Youth re-imagine life through short films

Young women participants carry a camera in the al-Aroub refugee camp. (Voices Beyond Walls)


Palestinian youth premiered nine short films at public screenings in the occupied West Bank and Gaza Strip last week. Forty youths worked in small groups during two parallel three-week workshops conducted in the al-Aroub (West Bank) and Jabaliya (Gaza) refugee camps during the month of July. Palestinian and international trainers facilitated the workshops through the participatory media program Voices Beyond Walls, in partnership with local youth community organizations.

The Re-imagining Project is a program of digital video, photography and storytelling workshops that supports Palestinian youth in expressing their cultural identity, personal narratives, and creative visions.

Youth participating in the workshops ranged from ages 10 to 16, and most had little prior experience with digital media and film production. Participants from al-Aroub showcased their films in a center on 29 July run by the camp’s popular committee. The Jabaliya participants held a screening on 1 August at al-Mathaf, the museum in Gaza, where they also inaugurated a photography exhibition. Approximately 200 people attended each event. The films will be screened across the West Bank and Gaza and other international festivals and universities in coming months.

“This is just the beginning,” said Samahair Rumme, director of al-Aroub’s Child Play and Animation Center, the host site for the workshop in al-Aroub camp. Rumme told the films’ audience that fifty youth had signed up for the workshop, though they were only able to enroll twenty. She explained that after the local trainers developed initial skills by working with the Voices Beyond Walls team, programming for the camp’s children would continue to explore the use of still and moving images to express themselves.

The films created by the participants raised issues affecting the lives of all Palestinian youth as well as concerns related specifically to children in the refugee camps. One film humorously depicts the everyday concerns of students from al-Aroub regarding Israeli soldiers closing the main gate to the camp and preventing them from attending school. The local audience at the screening laughed heartily during a scene with two kids acting as soldiers, wearing branches and bushes on their heads and arguing in gibberish, while the main character waits to pass through to school.

Youth participants practice filming in Gaza. (Voices Beyond Walls)


In the workshops, the youth first learned the techniques and aesthetics of digital photography and practiced those skills through a two-day community mapping activity. Facilitators led team-building exercises as they introduced the basics of story development and the youth began to work in teams of four or five to create story-boards and scripts for their films. While the teenagers were shy during drama exercises like forum theater — especially in mixed gender groups — they were delighted to act out new roles and create expressive plays. With their stories finalized and acting rehearsed, the youth learned to use video cameras to begin shooting their film ideas on-location.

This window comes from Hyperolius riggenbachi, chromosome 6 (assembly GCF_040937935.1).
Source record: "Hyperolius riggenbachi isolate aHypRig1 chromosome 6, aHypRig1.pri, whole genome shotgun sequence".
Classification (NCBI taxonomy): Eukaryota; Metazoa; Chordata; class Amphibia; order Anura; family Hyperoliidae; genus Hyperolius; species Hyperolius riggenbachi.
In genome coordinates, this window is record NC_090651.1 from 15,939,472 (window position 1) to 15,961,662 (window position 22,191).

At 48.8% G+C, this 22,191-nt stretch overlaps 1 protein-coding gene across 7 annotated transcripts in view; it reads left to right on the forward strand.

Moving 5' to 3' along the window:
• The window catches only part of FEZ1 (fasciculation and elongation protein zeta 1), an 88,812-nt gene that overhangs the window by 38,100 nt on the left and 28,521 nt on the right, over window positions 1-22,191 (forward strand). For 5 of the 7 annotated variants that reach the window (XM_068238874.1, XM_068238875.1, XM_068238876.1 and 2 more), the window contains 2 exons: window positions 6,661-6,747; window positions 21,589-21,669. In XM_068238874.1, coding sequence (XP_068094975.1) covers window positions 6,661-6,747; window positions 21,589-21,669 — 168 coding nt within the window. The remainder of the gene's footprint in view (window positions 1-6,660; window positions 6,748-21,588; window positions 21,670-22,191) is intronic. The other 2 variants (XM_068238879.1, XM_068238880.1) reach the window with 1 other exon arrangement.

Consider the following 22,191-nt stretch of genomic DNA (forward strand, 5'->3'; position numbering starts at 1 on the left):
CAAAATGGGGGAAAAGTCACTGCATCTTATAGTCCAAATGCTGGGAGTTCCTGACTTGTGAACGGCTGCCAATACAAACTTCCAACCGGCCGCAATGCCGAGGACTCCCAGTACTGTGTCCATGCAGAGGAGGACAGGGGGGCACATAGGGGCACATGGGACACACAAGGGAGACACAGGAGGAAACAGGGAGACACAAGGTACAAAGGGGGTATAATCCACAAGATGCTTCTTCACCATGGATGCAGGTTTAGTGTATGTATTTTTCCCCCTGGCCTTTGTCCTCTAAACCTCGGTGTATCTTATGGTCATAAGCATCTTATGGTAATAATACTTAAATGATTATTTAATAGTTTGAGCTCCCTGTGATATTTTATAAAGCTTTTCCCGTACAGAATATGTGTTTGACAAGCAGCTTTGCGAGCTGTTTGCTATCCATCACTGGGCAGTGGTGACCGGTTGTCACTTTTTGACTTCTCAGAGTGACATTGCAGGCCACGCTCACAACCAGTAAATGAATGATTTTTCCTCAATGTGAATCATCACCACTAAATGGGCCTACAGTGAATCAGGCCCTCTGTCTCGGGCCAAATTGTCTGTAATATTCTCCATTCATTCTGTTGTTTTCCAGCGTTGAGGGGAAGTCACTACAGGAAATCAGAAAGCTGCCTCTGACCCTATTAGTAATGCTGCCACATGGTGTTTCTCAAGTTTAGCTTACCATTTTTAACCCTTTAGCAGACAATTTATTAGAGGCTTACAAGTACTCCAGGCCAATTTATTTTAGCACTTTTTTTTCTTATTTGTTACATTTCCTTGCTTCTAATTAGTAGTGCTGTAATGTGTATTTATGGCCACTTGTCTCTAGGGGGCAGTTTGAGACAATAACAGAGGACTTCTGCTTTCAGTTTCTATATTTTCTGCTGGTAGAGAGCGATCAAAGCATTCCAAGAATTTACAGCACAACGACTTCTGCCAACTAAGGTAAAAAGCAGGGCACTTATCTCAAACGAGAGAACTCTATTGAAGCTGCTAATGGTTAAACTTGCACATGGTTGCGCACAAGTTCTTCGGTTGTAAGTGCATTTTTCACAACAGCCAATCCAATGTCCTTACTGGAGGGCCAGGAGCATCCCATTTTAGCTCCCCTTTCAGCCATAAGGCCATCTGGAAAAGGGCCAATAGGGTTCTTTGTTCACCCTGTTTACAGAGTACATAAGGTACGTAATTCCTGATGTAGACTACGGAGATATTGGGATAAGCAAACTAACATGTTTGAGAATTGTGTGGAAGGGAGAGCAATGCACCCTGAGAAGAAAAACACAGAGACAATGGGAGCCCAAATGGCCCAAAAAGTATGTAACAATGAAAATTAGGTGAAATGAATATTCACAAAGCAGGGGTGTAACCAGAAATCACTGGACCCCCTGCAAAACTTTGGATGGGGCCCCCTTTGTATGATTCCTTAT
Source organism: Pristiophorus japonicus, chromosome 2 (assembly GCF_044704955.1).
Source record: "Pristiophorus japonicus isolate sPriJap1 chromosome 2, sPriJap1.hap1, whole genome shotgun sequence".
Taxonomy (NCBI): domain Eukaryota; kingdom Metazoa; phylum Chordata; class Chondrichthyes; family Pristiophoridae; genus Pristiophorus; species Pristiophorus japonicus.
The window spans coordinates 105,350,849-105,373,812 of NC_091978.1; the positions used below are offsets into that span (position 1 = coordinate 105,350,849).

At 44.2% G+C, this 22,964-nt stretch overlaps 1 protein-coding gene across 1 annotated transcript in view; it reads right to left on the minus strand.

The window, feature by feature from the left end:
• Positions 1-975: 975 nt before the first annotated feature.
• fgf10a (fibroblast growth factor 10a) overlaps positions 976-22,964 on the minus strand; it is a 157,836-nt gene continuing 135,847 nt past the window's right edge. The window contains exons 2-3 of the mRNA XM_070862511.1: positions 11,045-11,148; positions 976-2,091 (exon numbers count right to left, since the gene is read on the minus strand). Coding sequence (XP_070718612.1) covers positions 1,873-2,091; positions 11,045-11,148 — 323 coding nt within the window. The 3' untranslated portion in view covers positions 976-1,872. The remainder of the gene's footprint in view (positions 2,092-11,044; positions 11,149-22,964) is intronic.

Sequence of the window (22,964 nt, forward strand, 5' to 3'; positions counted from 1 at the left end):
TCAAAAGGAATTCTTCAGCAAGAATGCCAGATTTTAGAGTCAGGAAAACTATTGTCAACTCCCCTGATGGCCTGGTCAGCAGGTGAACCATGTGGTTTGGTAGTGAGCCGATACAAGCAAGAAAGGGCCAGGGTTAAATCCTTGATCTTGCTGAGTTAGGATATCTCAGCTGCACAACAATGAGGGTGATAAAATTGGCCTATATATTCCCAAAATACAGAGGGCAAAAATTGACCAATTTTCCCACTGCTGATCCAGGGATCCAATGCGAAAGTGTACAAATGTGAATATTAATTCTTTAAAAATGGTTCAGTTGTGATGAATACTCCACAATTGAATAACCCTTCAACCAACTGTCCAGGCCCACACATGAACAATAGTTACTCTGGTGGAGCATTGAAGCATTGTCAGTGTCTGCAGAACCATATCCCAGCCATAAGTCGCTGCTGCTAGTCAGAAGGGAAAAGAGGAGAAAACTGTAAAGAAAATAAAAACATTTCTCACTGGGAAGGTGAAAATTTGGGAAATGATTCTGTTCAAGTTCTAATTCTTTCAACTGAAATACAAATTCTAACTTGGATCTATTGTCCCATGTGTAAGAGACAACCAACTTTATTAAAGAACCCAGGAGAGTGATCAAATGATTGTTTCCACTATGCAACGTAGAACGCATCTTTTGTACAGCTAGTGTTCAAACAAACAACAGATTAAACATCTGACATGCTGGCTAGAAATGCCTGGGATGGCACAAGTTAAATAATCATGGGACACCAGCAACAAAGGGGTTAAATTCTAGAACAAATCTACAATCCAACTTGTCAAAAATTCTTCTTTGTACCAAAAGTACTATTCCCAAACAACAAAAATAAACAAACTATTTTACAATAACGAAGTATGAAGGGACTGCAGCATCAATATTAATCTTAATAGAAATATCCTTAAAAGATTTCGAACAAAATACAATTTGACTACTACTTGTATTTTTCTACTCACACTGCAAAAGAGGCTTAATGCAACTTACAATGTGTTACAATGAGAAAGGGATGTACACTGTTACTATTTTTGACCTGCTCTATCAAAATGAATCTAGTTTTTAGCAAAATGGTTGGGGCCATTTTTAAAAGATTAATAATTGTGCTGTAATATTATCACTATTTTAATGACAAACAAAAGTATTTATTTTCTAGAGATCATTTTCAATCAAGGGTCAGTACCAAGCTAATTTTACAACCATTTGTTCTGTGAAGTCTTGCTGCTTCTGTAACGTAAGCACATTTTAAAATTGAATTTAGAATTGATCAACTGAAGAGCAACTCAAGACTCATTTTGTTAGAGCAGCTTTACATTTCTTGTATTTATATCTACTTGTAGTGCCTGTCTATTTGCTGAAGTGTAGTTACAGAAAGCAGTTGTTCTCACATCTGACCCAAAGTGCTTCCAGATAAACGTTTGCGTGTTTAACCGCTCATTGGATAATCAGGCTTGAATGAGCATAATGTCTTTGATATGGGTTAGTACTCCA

“It was my first time using cameras, and though it was a little difficult we overcame the challenges,” said Abeer Ahmed, one of the youth from Gaza’s Jabaliya camp. “When we went to meet a few families that suffered during the war in Gaza, their stories were very moving; I was very sad about their situation and was about to cry many times [during the interviews].” Her comments can be heard in the short video interviews the youth conducted with each other at the close of the workshop.

The final stage of the workshop — and often the most arduous stage, according to project leaders — was the digital editing and post-production work for the films. “How did you handle the editing software?” another student asked her peer in the interviews. “I had some difficulties at first, but now I feel like a professional,” he replied.

Since 2006, Voices Beyond Walls has developed the youth media program with participating community centers in refugee camps throughout the occupied West Bank. This year marked the project’s launch in Gaza. Dr. Nitin Sawhney, co-founder and director of Voices Beyond Walls, said of the Gaza workshop, “one of the most poignant moments for me was working with articulate young boys and girls in the workshop, professionally interviewing and filming human rights organizations and war-affected families in Jabaliya and Beit Lahiya, to cinematically capture their experiences, having lived through the war themselves.”

The films produced in Gaza tackled challenging and unusual issues in creative cinematic ways, including a young girl accidentally meeting a deaf person while trying to escape the noise of diesel generators in the camp, and an artistic interpretation of the separation of lives between the West Bank and Gaza.

The films are currently available on DVD and are being submitted to film festivals worldwide and they will be released regularly on YouTube in the coming months. Youth video shorts produced in previous workshops are hosted on YouTube Voices Beyond Walls Channel and the project’s website Voices Beyond Walls. Voices Beyond Walls is supported in part by Les Enfants, Le Jeu et l’Education (EJE), Sharek Youth Forum, the French Cultural Center in Gaza, the MIT Center for Future Civic Media, and the Genevieve McMillan-Reba Stewart Foundation.

Kara Newhouse is a youth educator and journalist who spent six months working in the West Bank. Visit her blog at: rogueanthropologist.wordpress.com.